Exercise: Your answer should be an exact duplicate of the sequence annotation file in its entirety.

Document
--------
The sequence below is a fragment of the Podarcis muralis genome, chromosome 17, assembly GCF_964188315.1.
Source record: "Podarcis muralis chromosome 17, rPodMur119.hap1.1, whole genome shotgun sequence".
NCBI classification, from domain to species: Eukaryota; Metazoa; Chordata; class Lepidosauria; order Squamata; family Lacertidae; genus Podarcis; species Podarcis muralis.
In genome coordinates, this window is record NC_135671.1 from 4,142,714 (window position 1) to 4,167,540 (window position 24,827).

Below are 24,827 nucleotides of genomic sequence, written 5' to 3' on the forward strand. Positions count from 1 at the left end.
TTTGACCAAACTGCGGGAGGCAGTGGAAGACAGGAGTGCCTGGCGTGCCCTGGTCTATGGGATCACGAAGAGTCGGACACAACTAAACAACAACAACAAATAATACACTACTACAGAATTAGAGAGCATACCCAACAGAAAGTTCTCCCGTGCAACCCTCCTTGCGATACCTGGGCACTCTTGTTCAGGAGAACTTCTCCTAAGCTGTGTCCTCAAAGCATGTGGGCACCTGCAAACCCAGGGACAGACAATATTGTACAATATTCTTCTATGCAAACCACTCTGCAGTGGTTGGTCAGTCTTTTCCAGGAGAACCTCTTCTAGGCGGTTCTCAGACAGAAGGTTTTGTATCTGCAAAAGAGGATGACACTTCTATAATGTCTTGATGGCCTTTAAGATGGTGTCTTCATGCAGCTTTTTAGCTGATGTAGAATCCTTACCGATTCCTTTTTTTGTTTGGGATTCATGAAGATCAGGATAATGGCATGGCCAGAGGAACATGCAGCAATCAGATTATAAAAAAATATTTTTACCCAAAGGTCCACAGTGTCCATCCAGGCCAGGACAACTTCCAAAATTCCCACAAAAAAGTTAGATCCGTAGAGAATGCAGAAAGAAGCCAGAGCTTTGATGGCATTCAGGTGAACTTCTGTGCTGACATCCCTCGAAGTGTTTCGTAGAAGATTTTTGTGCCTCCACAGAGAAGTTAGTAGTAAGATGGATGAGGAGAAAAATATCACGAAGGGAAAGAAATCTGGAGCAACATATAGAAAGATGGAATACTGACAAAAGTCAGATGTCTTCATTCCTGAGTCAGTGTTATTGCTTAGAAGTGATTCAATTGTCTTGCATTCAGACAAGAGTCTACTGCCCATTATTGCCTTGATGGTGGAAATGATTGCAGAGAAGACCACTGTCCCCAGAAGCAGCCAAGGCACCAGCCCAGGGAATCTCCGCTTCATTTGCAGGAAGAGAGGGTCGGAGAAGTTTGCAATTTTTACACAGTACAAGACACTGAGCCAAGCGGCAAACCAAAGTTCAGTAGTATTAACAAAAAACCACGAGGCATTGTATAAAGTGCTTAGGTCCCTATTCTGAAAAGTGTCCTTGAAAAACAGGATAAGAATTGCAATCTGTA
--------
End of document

The sequence below is a fragment of the Podarcis muralis genome, chromosome 17, assembly GCF_964188315.1.
Source record: "Podarcis muralis chromosome 17, rPodMur119.hap1.1, whole genome shotgun sequence".
NCBI classification, from domain to species: Eukaryota; Metazoa; Chordata; class Lepidosauria; order Squamata; family Lacertidae; genus Podarcis; species Podarcis muralis.
In genome coordinates, this window is record NC_135671.1 from 4,142,714 (window position 1) to 4,167,540 (window position 24,827).

Below are 24,827 nucleotides of genomic sequence, written 5' to 3' on the forward strand. Positions count from 1 at the left end.
TTTGACCAAACTGCGGGAGGCAGTGGAAGACAGGAGTGCCTGGCGTGCCCTGGTCTATGGGATCACGAAGAGTCGGACACAACTAAACAACAACAACAAATAATACACTACTACAGAATTAGAGAGCATACCCAACAGAAAGTTCTCCCGTGCAACCCTCCTTGCGATACCTGGGCACTCTTGTTCAGGAGAACTTCTCCTAAGCTGTGTCCTCAAAGCATGTGGGCACCTGCAAACCCAGGGACAGACAATATTGTACAATATTCTTCTATGCAAACCACTCTGCAGTGGTTGGTCAGTCTTTTCCAGGAGAACCTCTTCTAGGCGGTTCTCAGACAGAAGGTTTTGTATCTGCAAAAGAGGATGACACTTCTATAATGTCTTGATGGCCTTTAAGATGGTGTCTTCATGCAGCTTTTTAGCTGATGTAGAATCCTTACCGATTCCTTTTTTTGTTTGGGATTCATGAAGATCAGGATAATGGCATGGCCAGAGGAACATGCAGCAATCAGATTATAAAAAAATATTTTTACCCAAAGGTCCACAGTGTCCATCCAGGCCAGGACAACTTCCAAAATTCCCACAAAAAAGTTAGATCCGTAGAGAATGCAGAAAGAAGCCAGAGCTTTGATGGCATTCAGGTGAACTTCTGTGCTGACATCCCTCGAAGTGTTTCGTAGAAGATTTTTGTGCCTCCACAGAGAAGTTAGTAGTAAGATGGATGAGGAGAAAAATATCACGAAGGGAAAGAAATCTGGAGCAACATATAGAAAGATGGAATACTGACAAAAGTCAGATGTCTTCATTCCTGAGTCAGTGTTATTGCTTAGAAGTGATTCAATTGTCTTGCATTCAGACAAGAGTCTACTGCCCATTATTGCCTTGATGGTGGAAATGATTGCAGAGAAGACCACTGTCCCCAGAAGCAGCCAAGGCACCAGCCCAGGGAATCTCCGCTTCATTTGCAGGAAGAGAGGGTCGGAGAAGTTTGCAATTTTTACACAGTACAAGACACTGAGCCAAGCGGCAAACCAAAGTTCAGTAGTATTAACAAAAAACCACGAGGCATTGTATAAAGTGCTTAGGTCCCTATTCTGAAAAGTGTCCTTGAAAAACAGGATAAGAATTGCAATCTGTA